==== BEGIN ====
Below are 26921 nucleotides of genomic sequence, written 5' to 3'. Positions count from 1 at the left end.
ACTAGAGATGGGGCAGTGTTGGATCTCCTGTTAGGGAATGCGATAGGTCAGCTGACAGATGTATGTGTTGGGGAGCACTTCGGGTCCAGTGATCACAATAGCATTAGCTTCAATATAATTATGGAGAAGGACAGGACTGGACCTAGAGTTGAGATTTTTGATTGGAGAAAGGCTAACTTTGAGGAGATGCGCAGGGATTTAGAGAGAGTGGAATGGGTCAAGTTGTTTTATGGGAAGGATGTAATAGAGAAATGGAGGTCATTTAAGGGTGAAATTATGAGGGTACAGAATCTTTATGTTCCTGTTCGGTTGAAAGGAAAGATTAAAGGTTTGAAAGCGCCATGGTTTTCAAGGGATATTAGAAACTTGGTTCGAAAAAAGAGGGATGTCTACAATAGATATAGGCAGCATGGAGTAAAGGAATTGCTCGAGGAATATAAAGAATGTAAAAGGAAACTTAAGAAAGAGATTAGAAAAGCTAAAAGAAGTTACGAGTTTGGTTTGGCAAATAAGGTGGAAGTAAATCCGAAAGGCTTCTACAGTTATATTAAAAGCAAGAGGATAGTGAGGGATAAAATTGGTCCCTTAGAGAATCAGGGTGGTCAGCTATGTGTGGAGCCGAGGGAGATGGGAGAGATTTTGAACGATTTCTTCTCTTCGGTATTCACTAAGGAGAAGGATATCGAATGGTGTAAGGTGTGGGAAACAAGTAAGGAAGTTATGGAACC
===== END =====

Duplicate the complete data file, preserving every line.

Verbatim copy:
Below are 26921 nucleotides of genomic sequence, written 5' to 3'. Positions count from 1 at the left end.
ACTAGAGATGGGGCAGTGTTGGATCTCCTGTTAGGGAATGCGATAGGTCAGCTGACAGATGTATGTGTTGGGGAGCACTTCGGGTCCAGTGATCACAATAGCATTAGCTTCAATATAATTATGGAGAAGGACAGGACTGGACCTAGAGTTGAGATTTTTGATTGGAGAAAGGCTAACTTTGAGGAGATGCGCAGGGATTTAGAGAGAGTGGAATGGGTCAAGTTGTTTTATGGGAAGGATGTAATAGAGAAATGGAGGTCATTTAAGGGTGAAATTATGAGGGTACAGAATCTTTATGTTCCTGTTCGGTTGAAAGGAAAGATTAAAGGTTTGAAAGCGCCATGGTTTTCAAGGGATATTAGAAACTTGGTTCGAAAAAAGAGGGATGTCTACAATAGATATAGGCAGCATGGAGTAAAGGAATTGCTCGAGGAATATAAAGAATGTAAAAGGAAACTTAAGAAAGAGATTAGAAAAGCTAAAAGAAGTTACGAGTTTGGTTTGGCAAATAAGGTGGAAGTAAATCCGAAAGGCTTCTACAGTTATATTAAAAGCAAGAGGATAGTGAGGGATAAAATTGGTCCCTTAGAGAATCAGGGTGGTCAGCTATGTGTGGAGCCGAGGGAGATGGGAGAGATTTTGAACGATTTCTTCTCTTCGGTATTCACTAAGGAGAAGGATATCGAATGGTGTAAGGTGTGGGAAACAAGTAAGGAAGTTATGGAACC